Most are very familiar with the domestic creature known as the “shopping cart”, but few are aware of it’s cousin, the “wiredabeast”.  We have searched long for signs of this endangered species.

Wary and often dangerous, the subject of our study has rarely been photographed in the wild.  It can sense it’s only natural predator, the human, making it difficult to find.  We thought that natural neutral ground, the waterhole, would be a perfect place.  Our long wait paid off.

How majestic these creatures are in their natural habitat, how magnificent.

Needing groceries, I captured one for scientific studies.


Word count = 99

Friday Fictioneers is hosted by Rochelle Wisoff-Fields.  This weeks prompt is here and uses a photo provided by Janet Webb.  Read more or join in by following the “linky“.


29 thoughts on “Waterhole

  1. Margaret

    Clever. I enjoyed reading about your wonderful discovery – but what a shame the integrity of scientific research will by compromised by self-interest. That would never happen in the real world – would it?

    Liked by 1 person

    1. trentpmcd Post author

      I’m sure self interest never, ever interferes with the best interests of science. Thanks (if you saw a truncated version of this, I accidentally hit send before I was finished writing.)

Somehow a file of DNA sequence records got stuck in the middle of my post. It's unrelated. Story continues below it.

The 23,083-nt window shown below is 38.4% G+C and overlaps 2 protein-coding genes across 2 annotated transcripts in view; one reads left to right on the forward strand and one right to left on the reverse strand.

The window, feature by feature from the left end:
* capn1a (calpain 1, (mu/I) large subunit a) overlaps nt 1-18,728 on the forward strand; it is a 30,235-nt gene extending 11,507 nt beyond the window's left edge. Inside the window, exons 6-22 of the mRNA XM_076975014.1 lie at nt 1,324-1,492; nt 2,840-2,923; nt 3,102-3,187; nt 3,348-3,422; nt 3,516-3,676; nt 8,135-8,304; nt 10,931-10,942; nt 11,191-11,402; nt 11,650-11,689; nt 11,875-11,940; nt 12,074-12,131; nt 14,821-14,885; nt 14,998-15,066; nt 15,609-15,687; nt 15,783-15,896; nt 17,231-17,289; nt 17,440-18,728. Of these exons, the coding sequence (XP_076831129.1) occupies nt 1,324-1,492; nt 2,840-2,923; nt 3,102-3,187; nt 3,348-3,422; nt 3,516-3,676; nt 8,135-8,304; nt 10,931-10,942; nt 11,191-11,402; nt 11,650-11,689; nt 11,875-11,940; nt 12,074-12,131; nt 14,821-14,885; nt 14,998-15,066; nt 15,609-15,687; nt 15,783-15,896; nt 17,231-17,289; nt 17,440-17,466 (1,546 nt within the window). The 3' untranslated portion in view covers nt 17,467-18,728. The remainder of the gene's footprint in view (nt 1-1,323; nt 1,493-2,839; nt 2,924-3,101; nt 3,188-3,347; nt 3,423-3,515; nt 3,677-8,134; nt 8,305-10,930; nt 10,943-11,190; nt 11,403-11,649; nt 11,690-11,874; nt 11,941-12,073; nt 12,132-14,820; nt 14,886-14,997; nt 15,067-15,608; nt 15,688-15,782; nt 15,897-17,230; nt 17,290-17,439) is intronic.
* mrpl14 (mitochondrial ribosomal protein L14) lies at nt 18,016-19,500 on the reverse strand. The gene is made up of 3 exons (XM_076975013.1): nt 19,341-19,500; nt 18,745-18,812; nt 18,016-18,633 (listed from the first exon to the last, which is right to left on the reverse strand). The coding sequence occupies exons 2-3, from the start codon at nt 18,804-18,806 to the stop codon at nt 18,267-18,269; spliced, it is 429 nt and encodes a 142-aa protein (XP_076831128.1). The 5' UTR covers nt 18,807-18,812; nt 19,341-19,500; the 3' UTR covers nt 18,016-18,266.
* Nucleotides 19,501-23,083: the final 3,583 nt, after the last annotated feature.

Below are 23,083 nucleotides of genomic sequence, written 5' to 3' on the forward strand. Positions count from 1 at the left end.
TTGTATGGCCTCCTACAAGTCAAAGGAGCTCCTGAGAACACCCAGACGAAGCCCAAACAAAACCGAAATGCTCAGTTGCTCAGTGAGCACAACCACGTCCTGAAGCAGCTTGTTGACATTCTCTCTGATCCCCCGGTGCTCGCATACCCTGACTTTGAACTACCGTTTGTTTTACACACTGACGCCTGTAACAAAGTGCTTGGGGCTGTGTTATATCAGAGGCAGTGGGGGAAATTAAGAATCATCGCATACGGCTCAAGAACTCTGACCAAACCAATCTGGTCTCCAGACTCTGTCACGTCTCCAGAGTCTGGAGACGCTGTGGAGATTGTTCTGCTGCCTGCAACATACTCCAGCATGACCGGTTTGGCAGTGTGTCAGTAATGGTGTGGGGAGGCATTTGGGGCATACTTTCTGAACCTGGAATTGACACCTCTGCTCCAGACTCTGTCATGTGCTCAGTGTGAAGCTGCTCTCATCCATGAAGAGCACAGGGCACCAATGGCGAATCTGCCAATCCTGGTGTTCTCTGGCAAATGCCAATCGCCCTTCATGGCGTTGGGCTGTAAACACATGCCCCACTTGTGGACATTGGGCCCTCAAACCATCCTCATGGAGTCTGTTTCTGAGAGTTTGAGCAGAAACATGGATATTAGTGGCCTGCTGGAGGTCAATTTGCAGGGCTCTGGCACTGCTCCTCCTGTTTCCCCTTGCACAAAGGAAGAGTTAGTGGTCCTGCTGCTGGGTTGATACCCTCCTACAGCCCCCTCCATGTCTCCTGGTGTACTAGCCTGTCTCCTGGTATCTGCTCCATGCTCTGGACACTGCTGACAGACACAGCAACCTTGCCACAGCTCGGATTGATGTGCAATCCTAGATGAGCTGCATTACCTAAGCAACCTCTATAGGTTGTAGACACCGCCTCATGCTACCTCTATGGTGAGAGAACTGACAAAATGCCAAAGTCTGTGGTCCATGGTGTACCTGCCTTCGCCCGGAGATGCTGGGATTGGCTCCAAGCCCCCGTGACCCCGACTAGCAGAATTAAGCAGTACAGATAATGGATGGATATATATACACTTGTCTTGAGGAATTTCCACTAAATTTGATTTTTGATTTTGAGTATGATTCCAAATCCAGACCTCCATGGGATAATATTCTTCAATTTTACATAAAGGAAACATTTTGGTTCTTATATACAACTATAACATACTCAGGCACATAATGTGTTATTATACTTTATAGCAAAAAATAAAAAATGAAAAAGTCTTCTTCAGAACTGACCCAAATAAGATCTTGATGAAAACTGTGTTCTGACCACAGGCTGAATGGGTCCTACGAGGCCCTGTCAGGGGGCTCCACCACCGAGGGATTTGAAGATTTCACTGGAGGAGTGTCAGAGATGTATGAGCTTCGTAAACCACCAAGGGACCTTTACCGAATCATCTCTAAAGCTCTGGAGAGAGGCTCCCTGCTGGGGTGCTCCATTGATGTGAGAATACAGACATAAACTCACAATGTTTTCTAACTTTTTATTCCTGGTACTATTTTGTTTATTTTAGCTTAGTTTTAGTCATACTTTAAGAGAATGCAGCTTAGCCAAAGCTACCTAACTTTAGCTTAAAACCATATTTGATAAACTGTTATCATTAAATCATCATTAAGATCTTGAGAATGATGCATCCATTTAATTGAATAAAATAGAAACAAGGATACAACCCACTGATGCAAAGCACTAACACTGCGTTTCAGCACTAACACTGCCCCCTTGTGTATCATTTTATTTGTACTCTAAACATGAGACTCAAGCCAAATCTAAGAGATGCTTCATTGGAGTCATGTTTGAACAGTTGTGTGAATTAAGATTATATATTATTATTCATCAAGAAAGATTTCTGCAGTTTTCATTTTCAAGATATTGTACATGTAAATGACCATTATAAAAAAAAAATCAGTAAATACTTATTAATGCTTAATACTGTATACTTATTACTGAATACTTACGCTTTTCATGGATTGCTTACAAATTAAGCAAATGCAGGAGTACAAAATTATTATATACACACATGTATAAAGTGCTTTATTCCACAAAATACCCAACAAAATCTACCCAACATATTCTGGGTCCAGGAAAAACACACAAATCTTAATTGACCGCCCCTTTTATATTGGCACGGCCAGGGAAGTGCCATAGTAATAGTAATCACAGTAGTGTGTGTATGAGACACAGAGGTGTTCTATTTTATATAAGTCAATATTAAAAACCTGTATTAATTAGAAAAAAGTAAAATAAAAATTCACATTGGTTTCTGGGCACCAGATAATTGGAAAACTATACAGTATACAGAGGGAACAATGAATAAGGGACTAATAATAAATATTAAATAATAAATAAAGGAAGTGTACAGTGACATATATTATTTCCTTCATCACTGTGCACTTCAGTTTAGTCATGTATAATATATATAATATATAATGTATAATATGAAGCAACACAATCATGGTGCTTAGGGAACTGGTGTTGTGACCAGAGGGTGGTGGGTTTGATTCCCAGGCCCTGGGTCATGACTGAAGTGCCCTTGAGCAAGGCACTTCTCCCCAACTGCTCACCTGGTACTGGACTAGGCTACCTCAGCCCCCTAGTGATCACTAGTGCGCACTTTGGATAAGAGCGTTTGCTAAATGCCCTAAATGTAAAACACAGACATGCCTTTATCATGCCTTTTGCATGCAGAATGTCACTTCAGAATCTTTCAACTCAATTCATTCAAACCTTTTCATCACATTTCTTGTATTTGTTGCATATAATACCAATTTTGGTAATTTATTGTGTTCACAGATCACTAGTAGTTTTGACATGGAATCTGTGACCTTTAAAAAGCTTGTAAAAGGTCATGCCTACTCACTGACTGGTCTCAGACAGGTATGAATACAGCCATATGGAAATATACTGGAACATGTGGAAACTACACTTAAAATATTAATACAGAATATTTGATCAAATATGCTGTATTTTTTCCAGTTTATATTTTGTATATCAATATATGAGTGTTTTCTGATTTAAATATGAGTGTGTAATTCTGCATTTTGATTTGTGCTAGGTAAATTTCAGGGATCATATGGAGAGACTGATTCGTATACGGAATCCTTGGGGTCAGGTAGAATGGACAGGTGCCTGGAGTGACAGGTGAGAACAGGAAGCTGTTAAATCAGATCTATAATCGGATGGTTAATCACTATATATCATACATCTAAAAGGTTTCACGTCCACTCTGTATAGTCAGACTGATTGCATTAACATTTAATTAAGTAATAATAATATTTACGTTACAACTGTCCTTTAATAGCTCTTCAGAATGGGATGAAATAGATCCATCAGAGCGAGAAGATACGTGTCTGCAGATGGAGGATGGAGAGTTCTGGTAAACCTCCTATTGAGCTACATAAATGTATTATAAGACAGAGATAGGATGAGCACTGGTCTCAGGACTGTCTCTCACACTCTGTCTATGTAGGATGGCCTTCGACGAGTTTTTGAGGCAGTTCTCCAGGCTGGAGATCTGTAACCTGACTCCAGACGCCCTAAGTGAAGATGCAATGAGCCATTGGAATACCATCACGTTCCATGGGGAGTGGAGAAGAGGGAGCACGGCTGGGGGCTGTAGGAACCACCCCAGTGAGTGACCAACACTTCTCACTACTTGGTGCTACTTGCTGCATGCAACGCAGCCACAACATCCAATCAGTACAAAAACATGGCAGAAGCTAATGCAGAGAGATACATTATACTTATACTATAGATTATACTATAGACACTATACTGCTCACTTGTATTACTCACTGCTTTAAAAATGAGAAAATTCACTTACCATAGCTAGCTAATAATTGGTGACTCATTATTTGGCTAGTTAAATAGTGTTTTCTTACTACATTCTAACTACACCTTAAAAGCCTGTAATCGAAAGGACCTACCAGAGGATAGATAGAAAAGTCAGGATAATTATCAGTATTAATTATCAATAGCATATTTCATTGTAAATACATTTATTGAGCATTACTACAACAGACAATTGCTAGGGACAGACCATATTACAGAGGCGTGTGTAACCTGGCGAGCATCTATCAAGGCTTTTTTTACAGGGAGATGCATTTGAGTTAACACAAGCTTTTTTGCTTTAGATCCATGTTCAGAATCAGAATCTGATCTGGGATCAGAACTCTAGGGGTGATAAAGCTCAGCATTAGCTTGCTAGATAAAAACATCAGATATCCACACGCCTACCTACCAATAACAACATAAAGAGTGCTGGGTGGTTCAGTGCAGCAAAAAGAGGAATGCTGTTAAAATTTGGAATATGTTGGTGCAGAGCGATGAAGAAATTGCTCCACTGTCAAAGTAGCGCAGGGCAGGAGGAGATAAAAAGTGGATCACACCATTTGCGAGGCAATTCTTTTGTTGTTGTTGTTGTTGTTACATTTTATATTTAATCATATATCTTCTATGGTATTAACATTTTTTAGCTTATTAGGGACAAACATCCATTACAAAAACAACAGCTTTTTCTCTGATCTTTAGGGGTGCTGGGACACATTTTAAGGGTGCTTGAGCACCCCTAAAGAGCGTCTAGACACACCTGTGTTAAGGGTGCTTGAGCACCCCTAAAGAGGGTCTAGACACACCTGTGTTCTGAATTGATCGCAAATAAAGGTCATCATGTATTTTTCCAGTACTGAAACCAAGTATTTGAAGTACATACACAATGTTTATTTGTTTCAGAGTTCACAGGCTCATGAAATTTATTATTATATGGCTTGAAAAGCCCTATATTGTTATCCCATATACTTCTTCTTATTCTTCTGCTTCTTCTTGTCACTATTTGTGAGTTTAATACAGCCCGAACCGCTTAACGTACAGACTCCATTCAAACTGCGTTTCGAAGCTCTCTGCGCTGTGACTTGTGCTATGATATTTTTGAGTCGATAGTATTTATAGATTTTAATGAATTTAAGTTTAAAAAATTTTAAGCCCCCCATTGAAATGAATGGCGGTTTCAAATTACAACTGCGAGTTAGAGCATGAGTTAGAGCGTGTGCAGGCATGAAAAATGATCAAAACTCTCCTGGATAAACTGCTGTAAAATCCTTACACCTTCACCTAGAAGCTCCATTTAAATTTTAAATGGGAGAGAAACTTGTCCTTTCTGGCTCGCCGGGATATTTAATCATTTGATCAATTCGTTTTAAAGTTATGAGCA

Liked by 1 person

  2. Pingback: If We Were Having Coffee on the 30th of July | Trent's World (the Blog)

    1. trentpmcd Post author

      Yes they are wild and hard to control, particularly the ones with the wonky wheels. Of course some of them like to ding cars just to be ornery. Thanks!


  3. nerdinthebrain

    What a spectacular find! I’ve spotted these in the wild before, but I’ve never been fortunate enough to capture even a photo. :)

    I hear the domesticated wiredebeasts have some sort of symbiotic relationship with parking lot birds. ;)

    Liked by 1 person

    1. trentpmcd Post author

      It was a difficult expedition into the great suburban outback, but I did see them in the wild.
      I have noticed that symbiotic relationship with birds. In fact, if I recall correctly I recently saw a photo of a bird family preening one, picking off the unwanted detritus that accumulates in them. ;)

      Liked by 1 person


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